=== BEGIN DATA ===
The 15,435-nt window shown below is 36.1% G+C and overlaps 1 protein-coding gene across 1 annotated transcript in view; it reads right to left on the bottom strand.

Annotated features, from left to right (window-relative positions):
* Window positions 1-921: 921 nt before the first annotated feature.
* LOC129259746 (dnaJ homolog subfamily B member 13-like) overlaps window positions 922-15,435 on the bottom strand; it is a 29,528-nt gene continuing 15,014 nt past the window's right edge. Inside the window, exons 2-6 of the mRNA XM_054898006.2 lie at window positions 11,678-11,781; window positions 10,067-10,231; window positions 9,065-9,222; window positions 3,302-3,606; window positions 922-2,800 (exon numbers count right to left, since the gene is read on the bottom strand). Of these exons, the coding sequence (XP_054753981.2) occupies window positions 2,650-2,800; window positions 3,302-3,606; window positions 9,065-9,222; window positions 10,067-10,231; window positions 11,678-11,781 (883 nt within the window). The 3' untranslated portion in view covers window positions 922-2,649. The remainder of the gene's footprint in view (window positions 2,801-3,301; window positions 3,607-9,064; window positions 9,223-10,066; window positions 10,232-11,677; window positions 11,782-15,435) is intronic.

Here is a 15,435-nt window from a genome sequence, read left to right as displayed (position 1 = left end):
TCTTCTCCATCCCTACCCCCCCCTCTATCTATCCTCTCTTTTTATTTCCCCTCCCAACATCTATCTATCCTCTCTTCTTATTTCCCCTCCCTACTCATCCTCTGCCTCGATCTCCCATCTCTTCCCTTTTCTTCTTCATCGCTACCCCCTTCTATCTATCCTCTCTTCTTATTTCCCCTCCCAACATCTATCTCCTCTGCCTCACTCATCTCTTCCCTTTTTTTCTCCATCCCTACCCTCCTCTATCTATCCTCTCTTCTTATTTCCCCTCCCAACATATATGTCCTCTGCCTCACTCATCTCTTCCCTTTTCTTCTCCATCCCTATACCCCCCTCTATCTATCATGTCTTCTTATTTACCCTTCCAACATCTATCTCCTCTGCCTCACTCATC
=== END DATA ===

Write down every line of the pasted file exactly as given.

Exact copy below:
The 15,435-nt window shown below is 36.1% G+C and overlaps 1 protein-coding gene across 1 annotated transcript in view; it reads right to left on the bottom strand.

Annotated features, from left to right (window-relative positions):
* Window positions 1-921: 921 nt before the first annotated feature.
* LOC129259746 (dnaJ homolog subfamily B member 13-like) overlaps window positions 922-15,435 on the bottom strand; it is a 29,528-nt gene continuing 15,014 nt past the window's right edge. Inside the window, exons 2-6 of the mRNA XM_054898006.2 lie at window positions 11,678-11,781; window positions 10,067-10,231; window positions 9,065-9,222; window positions 3,302-3,606; window positions 922-2,800 (exon numbers count right to left, since the gene is read on the bottom strand). Of these exons, the coding sequence (XP_054753981.2) occupies window positions 2,650-2,800; window positions 3,302-3,606; window positions 9,065-9,222; window positions 10,067-10,231; window positions 11,678-11,781 (883 nt within the window). The 3' untranslated portion in view covers window positions 922-2,649. The remainder of the gene's footprint in view (window positions 2,801-3,301; window positions 3,607-9,064; window positions 9,223-10,066; window positions 10,232-11,677; window positions 11,782-15,435) is intronic.

Here is a 15,435-nt window from a genome sequence, read left to right as displayed (position 1 = left end):
TCTTCTCCATCCCTACCCCCCCCTCTATCTATCCTCTCTTTTTATTTCCCCTCCCAACATCTATCTATCCTCTCTTCTTATTTCCCCTCCCTACTCATCCTCTGCCTCGATCTCCCATCTCTTCCCTTTTCTTCTTCATCGCTACCCCCTTCTATCTATCCTCTCTTCTTATTTCCCCTCCCAACATCTATCTCCTCTGCCTCACTCATCTCTTCCCTTTTTTTCTCCATCCCTACCCTCCTCTATCTATCCTCTCTTCTTATTTCCCCTCCCAACATATATGTCCTCTGCCTCACTCATCTCTTCCCTTTTCTTCTCCATCCCTATACCCCCCTCTATCTATCATGTCTTCTTATTTACCCTTCCAACATCTATCTCCTCTGCCTCACTCATC